“The late FW De Klerk played an important role in South Africa’s history. At a time when not all of his colleagues saw the future trajectory of the country unfolding in the same way, he recognised the moment for change and demonstrated the will to act on it. To the family of the late President we extend our deepest condolences. May he rest in peace and rise in glory,” said the statement.

De Klerk was born in Johannesburg on 18 March 1936 and comes from a lineage of National Party political leaders. His father, Jan de Klerk, was a cabinet minister and the president of the South African Senate. De Klerk’s uncle, JG Strijdom, was the second apartheid prime minister.

The son of a politician, De Klerk graduated from Potchefstroom University with a law degree in 1958 and went on to establish a law firm in Vereeniging. 

From a young age, De Klerk was active in Afrikaner nationalist organisations before joining the apartheid parliament in the early 1970s, heading various portfolios like Mines and Energy Affairs and National Education and Planning.

De Klerk became leader of the Transvaal provincial National Party in 1982 and leader of the House of Assembly in 1986 and was elected leader of the National Party after PW Botha fell ill at the beginning of 1989.

In September 1989, De Klerk became the president of the country and introduced a number of reforms. 

A few months later, he met with jailed Nelson Mandela. In February 1990, Mandela was released from prison and De Klerk unbanned political parties such as the African National Congress and the Pan Africanist Congress.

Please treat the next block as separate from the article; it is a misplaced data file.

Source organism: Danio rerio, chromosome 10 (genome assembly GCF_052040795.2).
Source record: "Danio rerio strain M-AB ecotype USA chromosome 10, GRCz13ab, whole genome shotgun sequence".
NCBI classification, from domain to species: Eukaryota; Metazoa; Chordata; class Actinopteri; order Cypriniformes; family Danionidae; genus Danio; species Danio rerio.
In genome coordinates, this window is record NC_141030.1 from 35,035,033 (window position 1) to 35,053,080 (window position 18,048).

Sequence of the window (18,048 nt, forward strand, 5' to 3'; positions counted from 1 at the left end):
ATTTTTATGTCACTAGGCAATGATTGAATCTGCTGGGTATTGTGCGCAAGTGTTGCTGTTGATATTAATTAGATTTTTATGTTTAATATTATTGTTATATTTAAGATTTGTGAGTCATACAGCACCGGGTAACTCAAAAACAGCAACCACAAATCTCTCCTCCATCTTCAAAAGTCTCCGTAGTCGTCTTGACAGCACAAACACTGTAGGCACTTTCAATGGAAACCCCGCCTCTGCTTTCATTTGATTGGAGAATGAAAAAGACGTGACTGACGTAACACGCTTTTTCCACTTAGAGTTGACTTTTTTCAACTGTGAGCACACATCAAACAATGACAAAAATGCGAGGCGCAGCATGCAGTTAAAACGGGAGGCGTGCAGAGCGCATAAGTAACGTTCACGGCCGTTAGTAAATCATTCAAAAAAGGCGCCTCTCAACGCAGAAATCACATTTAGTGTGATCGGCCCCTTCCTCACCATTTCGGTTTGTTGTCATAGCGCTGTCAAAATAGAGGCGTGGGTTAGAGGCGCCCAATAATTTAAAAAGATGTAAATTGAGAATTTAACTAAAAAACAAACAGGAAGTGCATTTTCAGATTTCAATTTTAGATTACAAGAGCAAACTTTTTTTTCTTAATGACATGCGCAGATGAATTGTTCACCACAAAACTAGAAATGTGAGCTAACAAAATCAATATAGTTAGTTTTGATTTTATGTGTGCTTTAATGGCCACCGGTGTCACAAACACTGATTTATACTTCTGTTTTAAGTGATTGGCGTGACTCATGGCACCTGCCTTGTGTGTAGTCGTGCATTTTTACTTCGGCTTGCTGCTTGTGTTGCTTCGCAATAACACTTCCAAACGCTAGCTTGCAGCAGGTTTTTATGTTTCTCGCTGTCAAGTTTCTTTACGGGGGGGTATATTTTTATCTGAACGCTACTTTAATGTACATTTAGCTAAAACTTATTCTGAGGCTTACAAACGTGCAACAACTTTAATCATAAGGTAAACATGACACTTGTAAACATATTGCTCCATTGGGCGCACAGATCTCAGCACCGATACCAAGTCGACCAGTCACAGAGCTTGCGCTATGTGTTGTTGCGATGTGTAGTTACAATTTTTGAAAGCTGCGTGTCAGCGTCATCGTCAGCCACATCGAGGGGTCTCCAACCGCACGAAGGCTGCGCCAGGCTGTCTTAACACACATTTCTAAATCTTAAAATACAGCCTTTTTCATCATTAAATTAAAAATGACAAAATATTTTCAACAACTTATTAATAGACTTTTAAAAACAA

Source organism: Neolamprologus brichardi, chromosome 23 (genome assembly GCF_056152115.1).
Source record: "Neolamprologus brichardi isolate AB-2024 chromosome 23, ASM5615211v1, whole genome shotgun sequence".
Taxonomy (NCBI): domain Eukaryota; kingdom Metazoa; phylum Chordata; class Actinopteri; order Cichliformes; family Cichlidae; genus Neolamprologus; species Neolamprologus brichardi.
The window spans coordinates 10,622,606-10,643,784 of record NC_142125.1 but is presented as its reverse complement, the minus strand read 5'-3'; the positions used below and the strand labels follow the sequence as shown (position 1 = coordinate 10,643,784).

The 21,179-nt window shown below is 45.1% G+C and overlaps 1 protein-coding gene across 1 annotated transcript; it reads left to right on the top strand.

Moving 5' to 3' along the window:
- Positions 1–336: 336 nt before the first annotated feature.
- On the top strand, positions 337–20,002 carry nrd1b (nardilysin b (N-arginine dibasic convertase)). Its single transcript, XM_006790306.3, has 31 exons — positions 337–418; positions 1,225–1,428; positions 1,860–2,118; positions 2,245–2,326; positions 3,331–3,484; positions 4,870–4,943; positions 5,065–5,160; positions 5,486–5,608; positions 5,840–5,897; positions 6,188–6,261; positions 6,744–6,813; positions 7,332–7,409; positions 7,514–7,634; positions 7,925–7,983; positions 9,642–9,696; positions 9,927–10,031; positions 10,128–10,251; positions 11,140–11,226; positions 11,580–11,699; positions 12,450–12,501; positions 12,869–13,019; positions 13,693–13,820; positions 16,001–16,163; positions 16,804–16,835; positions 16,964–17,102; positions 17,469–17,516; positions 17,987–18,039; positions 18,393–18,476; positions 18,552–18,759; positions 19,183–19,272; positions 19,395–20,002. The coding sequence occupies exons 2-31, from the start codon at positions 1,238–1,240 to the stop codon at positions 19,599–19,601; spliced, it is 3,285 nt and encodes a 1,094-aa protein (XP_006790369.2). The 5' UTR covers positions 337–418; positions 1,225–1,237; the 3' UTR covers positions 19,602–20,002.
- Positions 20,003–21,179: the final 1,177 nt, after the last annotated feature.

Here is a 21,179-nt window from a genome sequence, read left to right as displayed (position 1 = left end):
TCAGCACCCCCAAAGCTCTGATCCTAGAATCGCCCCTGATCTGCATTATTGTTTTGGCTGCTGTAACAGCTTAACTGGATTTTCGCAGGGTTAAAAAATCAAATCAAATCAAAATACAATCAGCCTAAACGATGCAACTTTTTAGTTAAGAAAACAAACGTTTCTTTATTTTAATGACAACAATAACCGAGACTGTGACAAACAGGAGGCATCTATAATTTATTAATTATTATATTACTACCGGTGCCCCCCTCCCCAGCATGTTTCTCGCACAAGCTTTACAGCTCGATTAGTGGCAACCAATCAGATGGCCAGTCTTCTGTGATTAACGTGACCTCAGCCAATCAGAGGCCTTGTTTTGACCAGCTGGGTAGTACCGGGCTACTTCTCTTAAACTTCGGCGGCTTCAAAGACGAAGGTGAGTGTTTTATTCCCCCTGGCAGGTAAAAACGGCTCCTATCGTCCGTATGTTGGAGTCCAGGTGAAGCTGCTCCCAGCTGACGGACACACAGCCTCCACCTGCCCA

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Soon thereafter, negotiations took place for South Africa’s transition to a democratic state. After the historic elections in April 1994, De Klerk joined the government of National Unity but resigned as deputy president in 1996 and as head of the NP in 1997, retiring from politics.

The following year, 1998, his autobiography was published, The Last Trek — A New Beginning.

In 1999, he established his foundation, the FW de Klerk Foundation and then another in 2004 — the Global Leadership Foundation. 

More recently, at the start of 2020, he came under fire for “not fully agreeing” that apartheid was a crime against humanity. He later issued a statement where he apologised for his role in apartheid and for “the confusion, anger, and hurt” he may have caused. He insisted, though, that he felt apartheid should not be categorised as genocide. The FW de Klerk Foundation supported him with a statement saying that the notion that apartheid is a crime against humanity is Soviet propaganda. They went on to retract the statement and they and De Klerk acknowledged that his comments had been unacceptable.

In a TV interview, De Klerk said that some white people still regarded him as a traitor for his work in dismantling apartheid.

De Klerk is survived by his wife Elita Georgiades whom he married in 1998, and his children Jan and Susan (from his first marriage to Marike de Klerk to whom he was married from 1959 to 1998. A third child, Willem de Klerk, passed away on 7 October 2020 after a battle with cancer). DM